Abstract Art can be a little difficult to define, and it’s perhaps easiest explained in relation to Figurative Art. While figurative art is an attempt to represent reality, albeit sometimes in distorted or altered forms, abstract art aims to move away from this and avoid any kind of visual representation. The movement gained traction at the beginning of the 20th Century, and has since represented a central part of modern art, with abstract painters such as Kandinsky, Miró and Pollock paving the way for future artists.
Nowadays, there are plenty of contemporary artists creating Abstract Paintings, Prints, Sculpture and more. Their art eschews traditional subjects such as figures and landscapes, focusing instead on colour, shape and form to convey complex ideas and emotions. For those just beginning their art collecting journey and seasoned pros alike, we’re on hand to guide you to some of the best abstract artists practising today.
Daniela Schweinsberg is a German artist who works with a variety of different media to produce her Abstract Paintings, including acrylic paints, charcoal, oil pastel and pencil. Her artworks are raw and expressive, with a variety of contrasting colours offset against one another. Texture is central to her art, as the thick layers of paint and visible brushstrokes add a kind of topography to the work, making paint itself a central subject. This is clear to see in Painting Diaries II, a bold and expressive piece in which paint is layered onto a phonebook canvas.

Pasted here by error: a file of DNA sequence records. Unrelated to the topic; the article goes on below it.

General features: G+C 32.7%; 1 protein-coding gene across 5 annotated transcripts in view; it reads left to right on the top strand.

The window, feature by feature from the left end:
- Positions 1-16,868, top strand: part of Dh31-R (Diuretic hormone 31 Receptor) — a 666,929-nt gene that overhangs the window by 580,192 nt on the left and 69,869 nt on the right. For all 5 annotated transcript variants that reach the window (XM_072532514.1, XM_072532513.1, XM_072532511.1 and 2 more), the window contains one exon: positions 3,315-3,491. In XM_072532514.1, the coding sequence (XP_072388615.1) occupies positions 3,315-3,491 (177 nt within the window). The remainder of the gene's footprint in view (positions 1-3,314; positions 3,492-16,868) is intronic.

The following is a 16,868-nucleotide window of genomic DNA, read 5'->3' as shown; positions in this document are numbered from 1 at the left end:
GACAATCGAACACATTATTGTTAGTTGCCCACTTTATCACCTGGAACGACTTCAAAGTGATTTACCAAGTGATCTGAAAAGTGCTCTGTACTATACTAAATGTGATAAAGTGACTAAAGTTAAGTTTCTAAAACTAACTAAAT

Explore the world of Niki Hare, an abstract painter who employs typography and language in her visual language. Her work features isolated words or at times sentences, often distorted or in difficult-to-read colours. There’s a clear Street Art influence underpinning her work, as in Wondering Around which wouldn’t look out of place on the streets of Berlin. Niki’s art is at once intriguing and unsettling, exploring the line between sense and non-sense and the loneliness of the human condition.
If you’re looking for Abstract Photography then take a look at the work of contemporary artist Marianne Nix. Using diverse photography techniques, digital tools, printmaking methods and oil paint glazes, Marianne creates multi-layered works that redefine what it means to be a photographer. While her work at times takes real subjects such as plants, these are often so abstracted by the processes that they can easily be considered abstract works. Take Chusan Palm Blue for example, a photograph in which the plant becomes a study of light, colour and form.